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When CRM Works for You

By Alessandra Ceresa

 

Screen Shot 2017-06-12 at 7
Photo Credit: Unsplash

 

I recently pitched an article idea to Inc.com, but I haven’t heard back, so i’m sharing  with you my ideas on CRM and why so many businesses fail with this incredible technology. It is not because they are not tech-savvy or sophisticated enough. No, no. Small businesses often fail with CRM because they think of it in terms of features and capabilities, not as comprehensive strategy built for the entire team.

Because of it’s complexity, CRM is not something that is implemented overnight. On the contrary, it is built over time, after strategic thought and planning. At least if you want to make it work for you, not against you. This is also necessary as you scale.

A lot of small business fail, but you can give yours the chance to grow (and succeed) if you think, plan, and act strategically.  

CRM implementation is scary for many small businesses. They understand the need, but few fail to do the research to properly setup and implement the system so it works for their specific business needs.

 

CRM implementations fail because they rely on only a few people to actually use the system. It is a tool rather than a strategy or mindset.

  • CRM can be a time suck and resource waster if not used properly.

  • Sales teams are resistant to change - it is the job of the business owner to evolve the culture to be more data driven and process driven.

  • Teams are not properly trained.

  • They use it as a sales tactic rather than a business strategy that involves all teams

  • They do not select the right system for their business (It is either too complex or they do not see immediate value from their implementation).

  • Time to Value is often too long for small businesses.

 

As CRM and CRM systems evolve, I think so will the approach businesses take to evaluating systems.

  • Teams become more aware of digital strategies including customer success, customer experience, and customer lifecycle management.

  • Sales, marketing, and operations teams begin to collaborate more.

 

There are more CRM options available for small businesses.

  • There are more integrated systems that do not require extensive technical abilities or dedicated IT teams.

  • More and more platforms are easier to use, easier to implement, and provide real value to users immediately.

  • Systems do more, meaning they are more useful for the entire team, not just a single department.

  • There are systems specifically designed for small business. This means easy-to-use, less complex, do not require HTML knowledge, better UX and design, easier to navigate for the more novice users.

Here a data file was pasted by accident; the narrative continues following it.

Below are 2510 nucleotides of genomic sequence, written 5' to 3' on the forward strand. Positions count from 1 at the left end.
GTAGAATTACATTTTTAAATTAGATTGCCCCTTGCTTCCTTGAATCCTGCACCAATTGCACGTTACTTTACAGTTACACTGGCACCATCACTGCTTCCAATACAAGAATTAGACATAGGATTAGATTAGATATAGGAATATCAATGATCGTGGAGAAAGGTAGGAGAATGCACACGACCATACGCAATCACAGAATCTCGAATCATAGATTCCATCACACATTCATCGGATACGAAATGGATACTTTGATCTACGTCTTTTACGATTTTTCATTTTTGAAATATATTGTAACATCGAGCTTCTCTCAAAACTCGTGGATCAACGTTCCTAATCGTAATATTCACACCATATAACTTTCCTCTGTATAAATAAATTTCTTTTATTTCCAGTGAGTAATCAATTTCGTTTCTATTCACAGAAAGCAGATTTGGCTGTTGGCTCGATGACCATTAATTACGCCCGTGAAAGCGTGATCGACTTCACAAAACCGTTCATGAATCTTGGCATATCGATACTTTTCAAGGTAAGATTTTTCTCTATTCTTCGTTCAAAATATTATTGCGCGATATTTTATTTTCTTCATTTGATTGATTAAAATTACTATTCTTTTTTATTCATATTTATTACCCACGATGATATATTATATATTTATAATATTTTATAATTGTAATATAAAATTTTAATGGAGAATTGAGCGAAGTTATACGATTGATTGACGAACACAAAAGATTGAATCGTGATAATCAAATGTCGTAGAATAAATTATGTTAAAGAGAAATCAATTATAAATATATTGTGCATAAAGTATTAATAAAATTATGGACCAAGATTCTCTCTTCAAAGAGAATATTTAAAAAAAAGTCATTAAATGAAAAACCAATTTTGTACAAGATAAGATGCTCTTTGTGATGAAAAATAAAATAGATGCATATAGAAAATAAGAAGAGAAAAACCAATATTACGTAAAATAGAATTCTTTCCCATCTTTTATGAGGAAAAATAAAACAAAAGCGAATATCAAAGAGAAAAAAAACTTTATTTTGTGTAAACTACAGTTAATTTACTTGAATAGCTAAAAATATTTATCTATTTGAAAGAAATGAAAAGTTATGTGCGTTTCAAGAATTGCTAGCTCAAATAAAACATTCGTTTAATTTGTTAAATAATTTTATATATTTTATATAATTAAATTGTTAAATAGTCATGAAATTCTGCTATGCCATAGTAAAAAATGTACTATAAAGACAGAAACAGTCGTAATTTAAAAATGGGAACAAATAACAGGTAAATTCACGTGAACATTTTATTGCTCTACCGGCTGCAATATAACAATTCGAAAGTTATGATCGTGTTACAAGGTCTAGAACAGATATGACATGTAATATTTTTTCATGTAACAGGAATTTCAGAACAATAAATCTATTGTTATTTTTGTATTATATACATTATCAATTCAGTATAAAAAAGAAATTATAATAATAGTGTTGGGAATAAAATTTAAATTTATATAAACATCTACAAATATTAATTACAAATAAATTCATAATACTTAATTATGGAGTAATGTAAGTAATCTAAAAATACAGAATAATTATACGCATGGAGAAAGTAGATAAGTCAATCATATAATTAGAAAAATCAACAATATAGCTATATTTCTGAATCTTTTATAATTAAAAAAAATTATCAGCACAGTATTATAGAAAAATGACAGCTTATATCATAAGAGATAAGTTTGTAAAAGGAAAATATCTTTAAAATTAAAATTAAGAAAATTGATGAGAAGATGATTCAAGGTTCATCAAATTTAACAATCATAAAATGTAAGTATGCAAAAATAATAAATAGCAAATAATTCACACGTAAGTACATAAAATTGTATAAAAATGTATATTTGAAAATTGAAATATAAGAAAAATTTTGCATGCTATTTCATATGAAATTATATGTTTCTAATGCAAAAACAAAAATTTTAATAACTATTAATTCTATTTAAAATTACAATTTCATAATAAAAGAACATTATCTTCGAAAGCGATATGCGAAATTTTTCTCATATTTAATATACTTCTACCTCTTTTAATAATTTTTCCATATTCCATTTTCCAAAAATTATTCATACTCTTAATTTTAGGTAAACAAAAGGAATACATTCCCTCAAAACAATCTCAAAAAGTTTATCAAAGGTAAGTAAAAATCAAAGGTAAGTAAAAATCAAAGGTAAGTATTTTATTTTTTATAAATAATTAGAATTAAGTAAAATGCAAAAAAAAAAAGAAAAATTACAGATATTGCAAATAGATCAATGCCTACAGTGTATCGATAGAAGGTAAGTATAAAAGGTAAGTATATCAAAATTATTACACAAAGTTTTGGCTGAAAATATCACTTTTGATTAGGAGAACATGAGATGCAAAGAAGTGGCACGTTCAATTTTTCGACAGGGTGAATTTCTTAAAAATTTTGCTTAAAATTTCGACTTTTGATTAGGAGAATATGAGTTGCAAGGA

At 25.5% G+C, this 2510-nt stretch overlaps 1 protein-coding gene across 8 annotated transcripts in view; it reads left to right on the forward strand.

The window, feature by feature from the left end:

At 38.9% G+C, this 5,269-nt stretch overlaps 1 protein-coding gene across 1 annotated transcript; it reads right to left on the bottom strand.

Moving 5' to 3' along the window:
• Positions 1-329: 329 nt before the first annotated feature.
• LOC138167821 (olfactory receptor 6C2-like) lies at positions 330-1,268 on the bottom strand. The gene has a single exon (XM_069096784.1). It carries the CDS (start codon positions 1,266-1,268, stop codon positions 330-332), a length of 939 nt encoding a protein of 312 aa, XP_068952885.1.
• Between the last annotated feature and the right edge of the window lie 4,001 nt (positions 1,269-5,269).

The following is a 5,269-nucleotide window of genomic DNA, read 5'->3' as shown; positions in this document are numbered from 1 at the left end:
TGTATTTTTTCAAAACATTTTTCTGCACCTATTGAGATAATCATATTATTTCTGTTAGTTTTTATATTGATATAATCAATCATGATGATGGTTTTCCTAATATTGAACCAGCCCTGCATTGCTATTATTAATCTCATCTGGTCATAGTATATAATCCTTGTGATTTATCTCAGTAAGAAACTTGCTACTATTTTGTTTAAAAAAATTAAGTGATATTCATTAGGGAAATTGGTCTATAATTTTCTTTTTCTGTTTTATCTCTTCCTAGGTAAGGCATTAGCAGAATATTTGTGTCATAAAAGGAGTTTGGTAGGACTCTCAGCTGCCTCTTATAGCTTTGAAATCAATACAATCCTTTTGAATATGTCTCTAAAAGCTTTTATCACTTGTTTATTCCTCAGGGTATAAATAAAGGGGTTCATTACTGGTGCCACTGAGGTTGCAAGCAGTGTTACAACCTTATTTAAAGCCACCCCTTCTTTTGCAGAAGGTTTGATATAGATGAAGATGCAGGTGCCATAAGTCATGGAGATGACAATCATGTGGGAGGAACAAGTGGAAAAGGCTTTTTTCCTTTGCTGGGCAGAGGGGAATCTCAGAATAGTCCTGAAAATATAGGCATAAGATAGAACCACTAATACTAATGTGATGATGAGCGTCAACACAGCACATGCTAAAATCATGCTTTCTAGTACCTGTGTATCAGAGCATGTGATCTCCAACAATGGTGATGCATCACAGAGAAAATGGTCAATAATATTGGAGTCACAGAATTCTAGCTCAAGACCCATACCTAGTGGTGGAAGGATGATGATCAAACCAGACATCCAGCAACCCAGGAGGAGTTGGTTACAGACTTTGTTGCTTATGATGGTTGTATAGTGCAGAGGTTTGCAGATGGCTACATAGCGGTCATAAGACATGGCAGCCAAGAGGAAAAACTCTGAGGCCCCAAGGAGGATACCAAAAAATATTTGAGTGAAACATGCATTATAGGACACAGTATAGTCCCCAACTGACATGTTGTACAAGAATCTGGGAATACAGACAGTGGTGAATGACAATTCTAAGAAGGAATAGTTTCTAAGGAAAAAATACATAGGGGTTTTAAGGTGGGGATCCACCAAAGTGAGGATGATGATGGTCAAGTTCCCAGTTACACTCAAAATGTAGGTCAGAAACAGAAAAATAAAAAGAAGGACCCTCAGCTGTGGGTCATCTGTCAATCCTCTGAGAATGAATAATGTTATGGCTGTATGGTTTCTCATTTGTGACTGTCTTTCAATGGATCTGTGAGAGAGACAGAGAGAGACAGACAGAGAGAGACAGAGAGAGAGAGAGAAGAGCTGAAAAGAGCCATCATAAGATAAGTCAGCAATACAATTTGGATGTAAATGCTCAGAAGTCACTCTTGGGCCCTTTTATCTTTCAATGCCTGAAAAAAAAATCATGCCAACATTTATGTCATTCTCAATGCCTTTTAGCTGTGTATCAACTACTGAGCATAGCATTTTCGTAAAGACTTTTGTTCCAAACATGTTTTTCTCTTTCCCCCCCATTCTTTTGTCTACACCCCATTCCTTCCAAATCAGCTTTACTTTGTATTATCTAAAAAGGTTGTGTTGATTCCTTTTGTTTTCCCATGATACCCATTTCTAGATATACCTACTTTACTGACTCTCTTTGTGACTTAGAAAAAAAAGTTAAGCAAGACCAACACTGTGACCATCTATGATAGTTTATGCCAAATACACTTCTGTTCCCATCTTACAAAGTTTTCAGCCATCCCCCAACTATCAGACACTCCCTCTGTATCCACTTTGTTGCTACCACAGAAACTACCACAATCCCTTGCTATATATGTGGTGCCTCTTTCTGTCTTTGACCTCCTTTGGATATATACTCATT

• Systems like Zapier exist to help easily integrate the tools businesses use most without having to do extensive API work.

  • Customer support teams are now customer success teams.

  • The realization that the customer experience is #1, resulting in more vendors developing programs to help their customers succeed.

 

Advantage #1: Increased productivity and better use of your workforce

  • CRM helps businesses organize (It’s a mindset and a strategy, not just a tool)

  • Integrated solutions with marketing automation let small businesses automate a lot of manual tasks freeing up more resources for other business development opportunities.

  • Better usage of resources

 

Advantage #2: Helps businesses connect and engage with their leads and customers

  • Spreadsheets, post-it notes, and a stack of business cards are the root cause for tasks and leads slipping through the cracks.

  • A CRM houses this information, making it available across teams for better communication, collaboration, and sales processes.

  • Keeps teams accountable to their leads and customers through workflows, CRM activities, notes, integration with email, etc.

 

Choosing the right CRM is tougher than you would think.

  • There are a ton of options, however CRM is NOT one size fits all.

  • Consider your entire team. For CRM to work as it is intended, it must involve each department in some capacity. When selecting a system, bring in the key players in each department to help you determine your list of needs/wants for a CRM platform.

  • Narrow the search down to 3 or 4 platforms that you think might work for your team and that include the list of features you want. Get demos, take advantage of their free trial, and review case studies and use cases. You can see if there are businesses similar to yours using the system.

 

Once you choose the right system, now what?

  • Do not rush implementation. Do not immediately import contacts and start sending emails. Think before you implement.

  • Create a plan. Any CRM you choose, especially if you are new to the CRM game, make sure they have accessible training and support. YOU WILL USE IT.

  • Implement in steps, not all at once. Roll out strategically and as a team, not one-by-one. All stakeholders must understand the process AND the purpose.

 

Conclusion

Successful CRM implementation is a collaborative labor of love. It takes more than just purchasing a system and hoping it works to, well, make it work. Follow my advice above and think carefully before you take the plunge. This will help you be far more successful in the long-term.

 

If you would want to learn more about CRM implementation, contact us. We are your partner in business.

 

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